Book Review Reading Challenge

Goodreads Goal Catch Up Challenge | A Weekend of Reading

What started out as a 24 hour reading challenge turned into a challenge to catch up to my Goodreads goal.

Why? How?

Well, this is the journey.

As I’m writing this it’s 3:30 in the morning and I’ve just finished my first book.

I’ve seen the 24 hour reading challenge all over YouTube, but never in a blog. Which I understand, it’s much easier to give real time updates about what you’re reading, and the thoughts you have while reading, on camera. Plus on camera it’s most likely more entertaining.

I’ve tried to document this challenge by video in the past, but I always get tired or look / feel / sound groggy. Plus, I’m always whispering so as not to wake my household.

I’ve done them on my own however, this time I want to experiment. I want to try writing about my experience and my thoughts on what I read.

Yes, this will cut into my reading time but it might be fun. 

In An Absent Dream by Seanan McGuire

“Following the rules didn’t make you a good person, just like breaking them didn’t make you a bad one, but it could make you an invisible person, and invisible people got to do as they liked.”

As I said, it’s the early hours of the morning and I’ve finished my first book.

In An Absent Dream is the fourth book in The Wayward Children series, which I adore.

These books are pure escapism, and I think this one might be my favourite so far in the series. Each book is devastating in its own way, but that only seems to add to their beauty.

The Wayward Children series follows different characters each time. In the first book, Every Heart a Doorway, we are introduced to most of these characters. Each of the sequels and prequels provide a different characters own story.

You see, this series is about children who don’t necessarily fit in – not at home and not in the world. Perhaps they feel they don’t have a place there, or that the people around them don’t understand them. 

Some of these children find doors. Doors which, upon opening, they will find a world where they are understood and accepted. Where they finally feel at home.

Unfortunately, for whatever reason, sometimes those worlds can also reject them. Perhaps they made fatal mistake or perhaps there was some misunderstanding. Either way, there is no going back.

These stories are beautifully written and filled with imagination and wonder. They are enchanting and I love them dearly.

It is now 4am, and it’s time for the next read.

Matilda by Roald Dahl

“So Matilda’s strong young mind continued to grow, nurtured by the voices of all those authors who had sent their books out into the world like ships on the sea. These books gave Matilda a hopeful and comforting message: You are not alone.”

6:30 am and I’ve completed my second book. I’m also quite tired and debating on whether a nap would be out of the question.

I’m sure we all know the story of Matilda. A young, extraordinary girl is brought up in an unloving household. Constantly brought down and neglected by her parents, she found a comfort in books. Upon starting school she learns of her incredible gifts, outside of the world of academia.

I’ve read some Roald Dahl books growing up however, I’d never read Matilda. Which is a travesty. A young girl who loves books and has seemingly ‘supernatural’ gifts – sign me up!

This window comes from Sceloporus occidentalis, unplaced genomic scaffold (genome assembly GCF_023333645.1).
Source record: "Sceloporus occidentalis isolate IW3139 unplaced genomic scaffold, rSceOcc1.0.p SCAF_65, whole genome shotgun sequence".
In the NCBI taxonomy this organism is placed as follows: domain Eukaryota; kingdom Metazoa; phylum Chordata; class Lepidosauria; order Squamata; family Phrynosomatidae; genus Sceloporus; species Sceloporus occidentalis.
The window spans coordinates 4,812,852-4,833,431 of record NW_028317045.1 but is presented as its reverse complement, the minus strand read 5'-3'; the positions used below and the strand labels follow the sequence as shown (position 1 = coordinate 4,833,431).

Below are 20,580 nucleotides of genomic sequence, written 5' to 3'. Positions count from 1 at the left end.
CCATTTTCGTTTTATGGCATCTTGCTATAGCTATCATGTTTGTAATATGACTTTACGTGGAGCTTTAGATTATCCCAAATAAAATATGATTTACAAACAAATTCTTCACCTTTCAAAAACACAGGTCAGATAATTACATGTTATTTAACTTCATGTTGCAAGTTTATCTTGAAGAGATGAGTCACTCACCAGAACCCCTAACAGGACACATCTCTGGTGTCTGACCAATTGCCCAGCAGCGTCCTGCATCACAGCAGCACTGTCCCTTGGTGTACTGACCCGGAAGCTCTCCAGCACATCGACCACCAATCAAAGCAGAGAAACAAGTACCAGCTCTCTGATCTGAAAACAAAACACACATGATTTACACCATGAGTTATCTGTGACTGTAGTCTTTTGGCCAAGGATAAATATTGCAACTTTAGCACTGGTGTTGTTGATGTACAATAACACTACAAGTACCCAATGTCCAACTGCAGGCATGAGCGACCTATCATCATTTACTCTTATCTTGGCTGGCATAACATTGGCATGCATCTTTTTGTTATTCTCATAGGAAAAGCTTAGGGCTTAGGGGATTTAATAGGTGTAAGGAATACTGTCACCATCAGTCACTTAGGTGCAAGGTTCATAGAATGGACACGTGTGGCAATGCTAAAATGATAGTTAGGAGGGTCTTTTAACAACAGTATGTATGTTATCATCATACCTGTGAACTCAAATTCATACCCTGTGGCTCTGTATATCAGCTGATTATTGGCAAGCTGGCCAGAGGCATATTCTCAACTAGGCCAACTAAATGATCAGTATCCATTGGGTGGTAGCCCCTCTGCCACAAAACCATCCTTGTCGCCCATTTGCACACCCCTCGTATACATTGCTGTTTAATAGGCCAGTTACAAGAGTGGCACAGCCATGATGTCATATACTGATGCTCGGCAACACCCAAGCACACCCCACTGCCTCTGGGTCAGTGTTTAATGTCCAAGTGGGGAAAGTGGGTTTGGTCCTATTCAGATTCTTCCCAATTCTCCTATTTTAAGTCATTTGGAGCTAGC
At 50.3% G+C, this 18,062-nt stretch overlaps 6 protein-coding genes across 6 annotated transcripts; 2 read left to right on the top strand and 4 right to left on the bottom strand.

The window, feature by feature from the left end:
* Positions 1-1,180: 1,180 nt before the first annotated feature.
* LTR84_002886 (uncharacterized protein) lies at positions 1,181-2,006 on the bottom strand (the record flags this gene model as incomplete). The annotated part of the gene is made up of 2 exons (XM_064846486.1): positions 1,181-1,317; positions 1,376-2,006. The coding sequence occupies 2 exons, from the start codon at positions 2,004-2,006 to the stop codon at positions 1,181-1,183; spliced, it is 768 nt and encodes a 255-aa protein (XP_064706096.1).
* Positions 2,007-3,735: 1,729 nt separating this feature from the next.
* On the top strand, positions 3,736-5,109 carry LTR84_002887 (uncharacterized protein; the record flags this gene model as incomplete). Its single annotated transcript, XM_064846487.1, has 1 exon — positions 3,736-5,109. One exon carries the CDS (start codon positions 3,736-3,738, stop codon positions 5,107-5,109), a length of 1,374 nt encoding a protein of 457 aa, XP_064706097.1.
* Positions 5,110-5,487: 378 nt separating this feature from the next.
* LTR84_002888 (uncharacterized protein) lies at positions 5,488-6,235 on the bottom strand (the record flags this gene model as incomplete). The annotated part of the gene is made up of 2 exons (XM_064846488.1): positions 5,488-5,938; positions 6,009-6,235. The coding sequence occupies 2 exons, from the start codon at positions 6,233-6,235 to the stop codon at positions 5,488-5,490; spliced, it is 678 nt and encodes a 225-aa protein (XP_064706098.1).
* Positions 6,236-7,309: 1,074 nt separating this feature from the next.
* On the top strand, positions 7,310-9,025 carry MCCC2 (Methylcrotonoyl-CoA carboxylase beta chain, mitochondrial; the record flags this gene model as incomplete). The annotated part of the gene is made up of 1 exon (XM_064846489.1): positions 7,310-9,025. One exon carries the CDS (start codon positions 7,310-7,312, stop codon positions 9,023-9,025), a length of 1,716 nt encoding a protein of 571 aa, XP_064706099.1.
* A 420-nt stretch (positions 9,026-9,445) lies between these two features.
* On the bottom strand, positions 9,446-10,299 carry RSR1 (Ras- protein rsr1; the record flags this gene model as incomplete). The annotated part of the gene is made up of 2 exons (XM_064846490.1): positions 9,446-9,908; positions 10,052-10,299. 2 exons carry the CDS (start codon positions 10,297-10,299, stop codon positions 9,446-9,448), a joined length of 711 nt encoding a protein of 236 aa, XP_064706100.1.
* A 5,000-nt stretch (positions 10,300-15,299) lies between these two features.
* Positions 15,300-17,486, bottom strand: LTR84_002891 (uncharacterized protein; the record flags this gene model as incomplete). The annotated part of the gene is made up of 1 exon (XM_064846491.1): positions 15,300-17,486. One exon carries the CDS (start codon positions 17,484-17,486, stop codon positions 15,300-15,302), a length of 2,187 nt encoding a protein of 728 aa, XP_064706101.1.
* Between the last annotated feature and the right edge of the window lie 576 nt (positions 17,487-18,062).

Interestingly enough the book seems much more simple than the film. The film had a lot of additional scenes which I remember and love. It’s usually the other way around and, maybe because I’ve watched the movie since I was a kid, I believe I like the changes made and the additional pieces to the story.

I’m tempted to re-watch this one.

Although this seemed to happen at a slower pace in the book, I thoroughly enjoyed it. It’s clear it’s written for kids however, it doesn’t dumb itself down. The characters are outrageous, some of them almost caricatures, but that’s what makes them so memorable.

I was surprised by some of the topics discussed within the story. It mentioned suicide, abuse, living situations. It never goes too deep, but I was surprised they were mentioned all the same.

Overall, this is a wonderful story and I’m very glad to have finally read them. 

It’s now 7am…

What Happens Next..

If you’re only interested in books, I’d skip to the next section!

… After that, well I didn’t mean to but I fell asleep. So much for that.

I do want to continue. It isn’t unheard of to sleep during a 24 hour challenge, and perhaps I should have tried it after a nights sleep. 

Either way, today is a not-so brand new day and nevertheless, I’m picking another book.

I started reading The Woman in the Window and got 71 pages in when I wanted to feel like a human being again, after the late night, so got ready for the day.

I was about to start my book again when I found a wasp in my room. It’s common around this time because it’s warm and I like to keep my window open. 

With some help it was out of my room. It was then my family reminded me I’d promised to cook Makaronia tou Fournou (Pastitsio). That was around 2pm.

Clearly this is the wrong day to do a 24 hours of reading challenge. Plus I’d already slept, so I failed anyway. 

I cooked. It’s currently in the oven. The prep shouldn’t normally have taken so long but I’m out of practice with the dish, so it’s taken me about 2 hours. 

Now I’m wondering, how do I salvage my readathon. 

I think instead of a 24 hour challenge, I’m going to instead spend the weekend trying to catch up on my Goodreads goal.

According to Goodreads, I’m now 4 books behind schedule. Only two weeks ago I was 16 books behind, so that’s a pleasant surprise.

Now to continue my current read.

The Woman in the Window by A. J. Finn

I’m less than 200 pages in and I’m getting antsy. This happens with some thrillers. Some will grasp my attention and keep my enthralled from first page to last. Whereas others, I want to skip all the filler and just get to the end to figure out if I’m right.

I don’t think there’s anything wrong with either type. 

I do hope however, the plot twist isn’t as obvious as it seems.

“If I don’t want to die I’ve got to start living”

11:30pm and I’m finally finished. 

I must admit this was a struggle to get through. It was interesting for the most part, but a lot of it was so obvious I started to lose interest.

This book has 447 pages. Page 329, when our main character finally acknowledges what we already know – after that is when it starts to get interesting, because as much as we know how unreliable she is, we also know she’s telling the truth. She just doesn’t have all the pieces to the jigsaw.

The plot twists which were a surprise were interesting, but unfortunately not mind blowing.